This is the story of how a key political body within the Council of Europe sought to circumvent a United Nations Convention protecting the rights of people with disabilities. It’s also about how one of its members, Bulgaria, is pushing back against the move.
In 2011, the Committee of Ministers – made up of foreign ministers from across Europe – proposed a new agreement to allow “people with mental disorders” be treated and institutionalized against their will. This was to become the draft Additional Protocol to the Oviedo Convention.
This week, Bulgaria has become the first state to publicly speak out against the draft protocol. The Committee of Ministers should be listening. For the protocol is deeply problematic.
While the UN Convention on the Rights of Persons with Disabilities (CRPD) guarantees people with disabilities the same right as anybody else to liberty, to make decisions about their health, and other deeply personal matters. The protocol, if adopted, would allow people to be deprived of their liberty and forcibly treated because they have psychosocial disabilities (mental health conditions).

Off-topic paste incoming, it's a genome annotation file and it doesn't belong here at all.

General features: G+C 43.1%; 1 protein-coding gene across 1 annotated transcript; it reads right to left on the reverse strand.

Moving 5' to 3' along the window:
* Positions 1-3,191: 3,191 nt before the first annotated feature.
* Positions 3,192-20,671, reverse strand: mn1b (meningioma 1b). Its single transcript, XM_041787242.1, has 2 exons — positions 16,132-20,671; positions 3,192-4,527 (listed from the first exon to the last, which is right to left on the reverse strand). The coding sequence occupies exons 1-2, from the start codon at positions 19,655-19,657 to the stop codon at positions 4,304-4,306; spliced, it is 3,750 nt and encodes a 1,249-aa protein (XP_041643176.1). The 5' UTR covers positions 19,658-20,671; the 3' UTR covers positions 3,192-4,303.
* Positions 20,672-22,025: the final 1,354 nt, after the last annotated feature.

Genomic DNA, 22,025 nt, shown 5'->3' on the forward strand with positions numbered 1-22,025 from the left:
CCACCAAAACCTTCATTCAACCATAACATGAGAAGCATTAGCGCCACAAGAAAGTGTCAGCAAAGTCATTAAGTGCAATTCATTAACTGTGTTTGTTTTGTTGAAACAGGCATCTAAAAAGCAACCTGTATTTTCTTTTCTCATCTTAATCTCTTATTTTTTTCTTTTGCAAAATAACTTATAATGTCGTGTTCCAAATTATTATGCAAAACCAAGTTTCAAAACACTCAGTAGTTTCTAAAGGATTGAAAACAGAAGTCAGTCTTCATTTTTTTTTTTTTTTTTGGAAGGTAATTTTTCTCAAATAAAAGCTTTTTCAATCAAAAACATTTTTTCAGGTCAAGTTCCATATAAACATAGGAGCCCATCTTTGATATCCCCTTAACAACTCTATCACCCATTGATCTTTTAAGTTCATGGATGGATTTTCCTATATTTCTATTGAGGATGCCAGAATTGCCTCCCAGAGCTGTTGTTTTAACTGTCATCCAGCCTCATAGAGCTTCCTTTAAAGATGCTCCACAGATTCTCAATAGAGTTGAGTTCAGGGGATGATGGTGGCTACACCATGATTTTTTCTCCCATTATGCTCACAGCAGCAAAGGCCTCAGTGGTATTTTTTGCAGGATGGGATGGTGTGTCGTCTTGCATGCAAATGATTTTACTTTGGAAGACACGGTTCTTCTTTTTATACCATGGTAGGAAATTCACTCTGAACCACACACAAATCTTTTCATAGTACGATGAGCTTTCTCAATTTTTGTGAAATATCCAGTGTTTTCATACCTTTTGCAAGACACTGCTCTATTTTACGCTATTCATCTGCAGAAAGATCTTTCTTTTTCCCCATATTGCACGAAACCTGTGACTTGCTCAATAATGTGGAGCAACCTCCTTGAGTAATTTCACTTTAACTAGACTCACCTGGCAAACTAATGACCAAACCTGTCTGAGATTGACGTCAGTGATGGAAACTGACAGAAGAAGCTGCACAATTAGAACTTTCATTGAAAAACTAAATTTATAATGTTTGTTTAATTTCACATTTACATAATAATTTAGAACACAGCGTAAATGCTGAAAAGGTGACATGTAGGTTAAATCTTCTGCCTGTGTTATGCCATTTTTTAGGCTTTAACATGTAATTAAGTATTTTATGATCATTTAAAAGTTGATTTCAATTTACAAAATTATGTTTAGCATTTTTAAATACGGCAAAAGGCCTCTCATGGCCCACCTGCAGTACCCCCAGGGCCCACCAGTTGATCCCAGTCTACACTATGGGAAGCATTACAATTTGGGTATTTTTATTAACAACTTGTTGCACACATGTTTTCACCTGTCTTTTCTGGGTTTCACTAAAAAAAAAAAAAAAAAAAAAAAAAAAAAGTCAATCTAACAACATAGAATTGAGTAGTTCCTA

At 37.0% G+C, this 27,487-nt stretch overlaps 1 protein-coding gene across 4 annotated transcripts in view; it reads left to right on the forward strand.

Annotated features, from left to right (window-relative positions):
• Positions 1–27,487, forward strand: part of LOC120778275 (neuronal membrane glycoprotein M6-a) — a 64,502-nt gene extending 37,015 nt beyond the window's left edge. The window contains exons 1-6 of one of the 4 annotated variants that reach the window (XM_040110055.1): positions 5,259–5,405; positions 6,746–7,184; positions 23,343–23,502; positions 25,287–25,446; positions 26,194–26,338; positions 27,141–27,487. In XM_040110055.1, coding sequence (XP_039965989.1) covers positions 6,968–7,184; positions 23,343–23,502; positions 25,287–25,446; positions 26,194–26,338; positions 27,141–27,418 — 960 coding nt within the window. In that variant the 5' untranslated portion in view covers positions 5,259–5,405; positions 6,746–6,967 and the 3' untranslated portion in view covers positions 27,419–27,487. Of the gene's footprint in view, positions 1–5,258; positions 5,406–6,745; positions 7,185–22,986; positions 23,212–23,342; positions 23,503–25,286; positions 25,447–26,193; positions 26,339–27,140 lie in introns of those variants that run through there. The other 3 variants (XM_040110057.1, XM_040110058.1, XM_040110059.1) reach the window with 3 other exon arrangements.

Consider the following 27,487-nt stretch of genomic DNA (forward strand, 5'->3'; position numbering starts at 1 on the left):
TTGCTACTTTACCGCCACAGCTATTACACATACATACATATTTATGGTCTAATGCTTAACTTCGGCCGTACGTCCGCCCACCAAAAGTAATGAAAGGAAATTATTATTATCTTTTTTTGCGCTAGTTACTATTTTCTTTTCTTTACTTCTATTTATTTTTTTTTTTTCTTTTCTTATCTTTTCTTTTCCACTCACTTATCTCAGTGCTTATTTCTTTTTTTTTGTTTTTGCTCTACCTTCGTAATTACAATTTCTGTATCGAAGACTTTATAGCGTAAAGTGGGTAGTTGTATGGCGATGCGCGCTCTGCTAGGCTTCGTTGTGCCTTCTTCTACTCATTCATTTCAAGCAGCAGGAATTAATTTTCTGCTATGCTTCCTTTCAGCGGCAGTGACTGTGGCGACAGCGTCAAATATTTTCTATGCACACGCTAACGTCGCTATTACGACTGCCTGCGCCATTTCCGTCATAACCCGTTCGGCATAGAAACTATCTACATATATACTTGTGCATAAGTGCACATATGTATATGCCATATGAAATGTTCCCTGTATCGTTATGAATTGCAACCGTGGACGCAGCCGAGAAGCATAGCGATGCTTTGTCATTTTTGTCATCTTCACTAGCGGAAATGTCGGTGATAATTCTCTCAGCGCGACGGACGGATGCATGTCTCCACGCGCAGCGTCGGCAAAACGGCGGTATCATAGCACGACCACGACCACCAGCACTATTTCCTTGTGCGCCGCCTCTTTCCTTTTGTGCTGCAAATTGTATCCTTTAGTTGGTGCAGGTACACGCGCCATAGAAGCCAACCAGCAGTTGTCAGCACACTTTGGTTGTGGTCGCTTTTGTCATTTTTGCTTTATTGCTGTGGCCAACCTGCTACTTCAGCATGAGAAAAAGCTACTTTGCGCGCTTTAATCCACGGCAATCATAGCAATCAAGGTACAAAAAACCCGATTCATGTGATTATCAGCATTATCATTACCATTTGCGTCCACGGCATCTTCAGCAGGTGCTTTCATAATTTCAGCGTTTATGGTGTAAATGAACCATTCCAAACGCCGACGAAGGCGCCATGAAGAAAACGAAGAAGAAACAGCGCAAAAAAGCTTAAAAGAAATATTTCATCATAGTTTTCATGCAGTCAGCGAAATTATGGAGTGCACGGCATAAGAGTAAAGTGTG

With 46 out of 47 Council of Europe member states being party to and bound by the CRPD, there is no clarity on how the Committee of Ministers believes governments should deal with contradicting legal standards.
Organizations representing people with disabilities, the UN – including the Special Rapporteur on Disability, and even the Council of Europe’s Parliamentary Assembly and Commissioner for Human Rights – all oppose the draft protocol. Yet the Committee of Ministers appears unfazed.
Year after year, it has pursued the protocol. And while people with psychosocial disabilities all over Europe are waiting to be treated more humanly, experts in Strasbourg are discussing how to better lock them up.
Then on Monday, during the UN review of Bulgaria’s implementation of its commitments under the CRPD, Bulgaria was challenged to show its commitment to disability rights. The country’s key message was: We oppose the Additional Protocol to the Oviedo Convention.
This statement was celebrated by organizations promoting the rights of people with psychosocial disabilities, such as Mental Health Europe and the European Disability Forum.
Bulgaria’s leadership should inspire other countries to publicly reaffirm their commitments under the CRPD, ensuring people with disabilities enjoy equal rights, and confirming that they would not sign on to other treaties which directly undermine those obligations. That would truly be a happy end.
Human Rights Watch.Bulgaria Stands up for the Rights of People With Disabilities © 2018 by Human Rights Watch.